This week’s episode of Top Chef DC had the cheftestants baking pies and grilling picnic food for Capital Hill interns, while they played badminton, croquet, and lounged on George Washington’s Mount Vernon estate. (I want to picnic and play lawn games at Mt. Vernon! Right now. It’s gorgeous outside!)
I also want to see more of pastry chef Johnny Iuzzini, who was guest judge for the Quickfire Pie-Baking Challenge. Not sure I was all that excited about the upcoming Top Chef: Just Desserts until this dark haired, tattooed chef (who has a book titled “Dessert Fourplay”) came into my life. Um, yeah, he is super hot. He was also a good judge. I particularly appreciated his comment to Amanda when she said she was not a pastry chef. He responded, “I think it’s kind of a cop-out to say you’re not a pastry chef. My grandmother’s not a pastry chef either, and she can make a pie.” (In the end, it was Kenny who finally came through with a win with his bananas foster pie. I like Kenny.)
For the Elimination Challenge, the chefs prepared picnic food. It was interesting that most of their menus did not go in the direction of the Great American Picnic. A lot of the dishes were heavily Asian-influenced. And, the winning dish was Arnold‘s Lebanese-inspired lamb with lemongrass.
Arnold’s winning dish: Sesame Lamb Meatball, Tabouli Salad, Gazpacho
For the Top Chef Drink Pairing: given the picnic-y setting, lawn games and warm climate, it is hard to choose something other than beer. (Except that the distillery at Mount Vernon is now making a Rye Whiskey!) Considering the Mediterranean flavors of Arnold’s dish, Goldstar Beer from Israel could be an option (remember this funny advertisement?). Or, you could have the Great American Lager to go with the Great-but-not-so-American-Picnic.
posted by Ms. S&C
Anyone who knows Miss Mojito is well aware of her particular obsession with a certain Washington Post food critic. My sister introduced me to Tom Sietsema about 10 years ago, and ever since then I just can’t get enough of his writing. His thoughtful critiques are backed up by a truly excellent and imaginative writing style. Most days at noon find me sitting at my desk with my lunch, reading Tom’s reviews, travel stories or online chats. Like I said, something of an obsession.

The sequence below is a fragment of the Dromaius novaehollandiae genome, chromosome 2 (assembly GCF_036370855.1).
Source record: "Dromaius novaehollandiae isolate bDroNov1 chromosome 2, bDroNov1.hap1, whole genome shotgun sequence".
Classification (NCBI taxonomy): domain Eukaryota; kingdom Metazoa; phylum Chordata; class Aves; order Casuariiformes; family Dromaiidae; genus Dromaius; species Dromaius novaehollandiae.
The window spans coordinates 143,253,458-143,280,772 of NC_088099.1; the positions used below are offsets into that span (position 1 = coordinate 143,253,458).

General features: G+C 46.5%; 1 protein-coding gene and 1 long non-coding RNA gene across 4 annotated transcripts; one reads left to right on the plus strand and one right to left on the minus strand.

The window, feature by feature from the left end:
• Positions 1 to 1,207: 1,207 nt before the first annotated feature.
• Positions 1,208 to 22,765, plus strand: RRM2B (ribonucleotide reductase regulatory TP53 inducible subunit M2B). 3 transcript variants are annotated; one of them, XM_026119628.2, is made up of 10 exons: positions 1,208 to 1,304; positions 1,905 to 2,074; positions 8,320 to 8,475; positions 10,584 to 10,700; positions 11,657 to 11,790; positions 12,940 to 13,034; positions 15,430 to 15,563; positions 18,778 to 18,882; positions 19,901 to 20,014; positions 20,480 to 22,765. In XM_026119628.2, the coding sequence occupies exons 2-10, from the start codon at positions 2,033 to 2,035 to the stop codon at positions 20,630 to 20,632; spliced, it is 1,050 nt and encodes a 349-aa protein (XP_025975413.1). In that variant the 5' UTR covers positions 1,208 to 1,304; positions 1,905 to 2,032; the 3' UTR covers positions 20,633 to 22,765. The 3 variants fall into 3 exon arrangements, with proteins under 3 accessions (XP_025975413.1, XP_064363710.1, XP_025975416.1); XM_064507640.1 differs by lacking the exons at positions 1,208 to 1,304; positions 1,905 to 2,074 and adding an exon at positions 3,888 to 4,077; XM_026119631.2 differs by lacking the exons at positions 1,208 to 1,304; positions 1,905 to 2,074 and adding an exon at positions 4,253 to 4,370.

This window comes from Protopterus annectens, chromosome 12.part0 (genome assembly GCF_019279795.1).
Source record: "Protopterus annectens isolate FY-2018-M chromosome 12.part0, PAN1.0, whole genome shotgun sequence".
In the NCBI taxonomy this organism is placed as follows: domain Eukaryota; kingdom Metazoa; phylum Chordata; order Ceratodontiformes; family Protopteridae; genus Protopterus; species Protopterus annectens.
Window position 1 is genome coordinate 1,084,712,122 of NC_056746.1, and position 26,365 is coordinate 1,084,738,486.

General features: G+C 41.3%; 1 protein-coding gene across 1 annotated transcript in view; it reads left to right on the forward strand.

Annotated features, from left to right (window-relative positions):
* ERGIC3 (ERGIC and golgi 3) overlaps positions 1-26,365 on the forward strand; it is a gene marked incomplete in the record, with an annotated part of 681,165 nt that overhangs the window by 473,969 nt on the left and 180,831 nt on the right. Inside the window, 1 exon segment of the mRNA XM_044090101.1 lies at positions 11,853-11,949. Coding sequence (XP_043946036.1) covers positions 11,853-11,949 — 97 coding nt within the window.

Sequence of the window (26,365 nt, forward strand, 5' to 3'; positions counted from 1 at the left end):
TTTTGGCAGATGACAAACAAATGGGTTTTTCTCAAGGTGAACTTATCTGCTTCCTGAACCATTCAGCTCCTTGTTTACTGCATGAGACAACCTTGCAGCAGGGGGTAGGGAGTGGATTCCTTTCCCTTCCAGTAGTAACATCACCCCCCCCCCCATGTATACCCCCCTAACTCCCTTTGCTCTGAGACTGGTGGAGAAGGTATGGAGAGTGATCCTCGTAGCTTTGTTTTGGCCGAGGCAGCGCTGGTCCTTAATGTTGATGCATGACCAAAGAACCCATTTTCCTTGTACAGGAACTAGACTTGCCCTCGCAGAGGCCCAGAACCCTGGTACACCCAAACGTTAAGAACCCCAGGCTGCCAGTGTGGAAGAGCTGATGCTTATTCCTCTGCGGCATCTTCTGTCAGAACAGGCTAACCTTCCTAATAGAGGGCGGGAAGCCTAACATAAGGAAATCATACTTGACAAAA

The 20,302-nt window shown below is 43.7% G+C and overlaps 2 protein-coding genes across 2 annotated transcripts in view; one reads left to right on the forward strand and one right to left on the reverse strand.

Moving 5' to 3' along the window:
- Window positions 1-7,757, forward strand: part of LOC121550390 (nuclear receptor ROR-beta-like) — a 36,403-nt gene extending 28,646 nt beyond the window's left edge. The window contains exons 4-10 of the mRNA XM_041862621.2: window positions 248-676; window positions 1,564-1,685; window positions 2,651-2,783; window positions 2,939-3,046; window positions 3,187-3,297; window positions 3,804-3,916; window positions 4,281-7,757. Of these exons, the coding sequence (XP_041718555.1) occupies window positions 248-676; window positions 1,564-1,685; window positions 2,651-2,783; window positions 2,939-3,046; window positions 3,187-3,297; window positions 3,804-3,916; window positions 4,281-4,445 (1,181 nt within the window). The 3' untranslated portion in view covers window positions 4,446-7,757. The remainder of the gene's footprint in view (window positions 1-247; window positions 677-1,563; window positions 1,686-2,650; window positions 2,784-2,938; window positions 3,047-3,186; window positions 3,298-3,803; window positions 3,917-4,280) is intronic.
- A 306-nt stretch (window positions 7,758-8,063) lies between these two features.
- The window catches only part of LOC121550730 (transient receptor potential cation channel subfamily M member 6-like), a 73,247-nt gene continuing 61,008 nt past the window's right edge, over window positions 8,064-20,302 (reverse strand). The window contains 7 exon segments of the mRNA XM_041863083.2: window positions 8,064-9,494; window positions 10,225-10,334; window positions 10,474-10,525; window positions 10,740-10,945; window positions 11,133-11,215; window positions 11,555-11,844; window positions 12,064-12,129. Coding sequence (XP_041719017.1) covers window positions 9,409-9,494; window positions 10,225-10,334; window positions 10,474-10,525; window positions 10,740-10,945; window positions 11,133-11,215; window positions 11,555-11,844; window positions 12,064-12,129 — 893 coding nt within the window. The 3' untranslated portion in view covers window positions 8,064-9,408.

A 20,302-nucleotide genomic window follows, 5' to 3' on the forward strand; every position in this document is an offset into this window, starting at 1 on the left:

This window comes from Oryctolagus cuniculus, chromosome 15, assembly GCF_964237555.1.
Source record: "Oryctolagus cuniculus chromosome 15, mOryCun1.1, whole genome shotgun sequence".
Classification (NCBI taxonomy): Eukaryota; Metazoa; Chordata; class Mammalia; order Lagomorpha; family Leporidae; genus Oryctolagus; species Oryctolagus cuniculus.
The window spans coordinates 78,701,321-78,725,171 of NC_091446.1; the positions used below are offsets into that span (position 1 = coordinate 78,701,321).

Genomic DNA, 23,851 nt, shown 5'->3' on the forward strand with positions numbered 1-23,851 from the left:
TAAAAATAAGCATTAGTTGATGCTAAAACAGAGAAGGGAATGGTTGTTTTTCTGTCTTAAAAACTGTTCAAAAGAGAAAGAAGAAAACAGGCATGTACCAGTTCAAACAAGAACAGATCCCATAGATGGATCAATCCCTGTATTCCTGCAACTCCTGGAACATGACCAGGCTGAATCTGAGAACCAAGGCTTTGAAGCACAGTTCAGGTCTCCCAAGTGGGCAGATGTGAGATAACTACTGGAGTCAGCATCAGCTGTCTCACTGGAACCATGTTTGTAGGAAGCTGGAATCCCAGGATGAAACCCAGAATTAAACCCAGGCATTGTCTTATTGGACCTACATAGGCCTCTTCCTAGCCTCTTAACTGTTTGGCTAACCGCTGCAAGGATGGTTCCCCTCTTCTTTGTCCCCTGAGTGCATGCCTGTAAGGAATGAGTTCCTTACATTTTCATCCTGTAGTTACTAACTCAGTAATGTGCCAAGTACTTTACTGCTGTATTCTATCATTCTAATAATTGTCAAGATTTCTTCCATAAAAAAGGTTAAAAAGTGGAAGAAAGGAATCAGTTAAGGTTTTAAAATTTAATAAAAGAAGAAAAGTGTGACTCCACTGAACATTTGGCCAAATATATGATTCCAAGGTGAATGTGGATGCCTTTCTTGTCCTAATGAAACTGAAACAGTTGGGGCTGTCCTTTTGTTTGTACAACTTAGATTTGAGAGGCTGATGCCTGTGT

So when Tom (we’re on a first-name basis, he just doesn’t know it) started coming out with a series of short videos, my spirits soared. Topics range from “what’s in Tom’s fridge” to easy dessert recipes. But recently, his video series touched on a subject near and dear to our hearts: the cocktail.
Washington Post food critic Tom Sietsema has a series of videos on the WaPo website. Check out episode 9 where he shows how to make his favorite summer cocktail, a Hemingway Daiquiri.
Tom’s video about the Hemingway Daiquiri was certainly well timed. It’s a drink that I find irresistible when the weather turns hot and steamy. Check out how our fave food critic prepares his.
The history of the Hemingway Daiquiri has been debated every which way possible, but I’m not so much concerned with its origins as its flavor. Tart and a bit sweet, it’s the ultimate in refreshment.
The Hemingway Daiquiri
- Juice from 1/2 a lime
- 1/4 ounce maraschino liqueur
- 3/4 ounce grapefruit juice
- 1 1/2 ounces white rum
Add ingredients to cocktail shaker and shake well. Serve in chilled cocktail glasses, straight up. Enjoy!
Bonus Tip: This is one cocktail that can stand up well to being prepared a couple of hours in advance, if need be. Moreover, if you prepare a humongous batch and have some leftovers (a highly unlikely scenario), it stores well in a jar in the fridge for a couple of days. I love love LOVE to come home from work to a cold Hemingway Daiquiri waiting for me! I highly recommend you do the same!
Posted by Miss Mojito.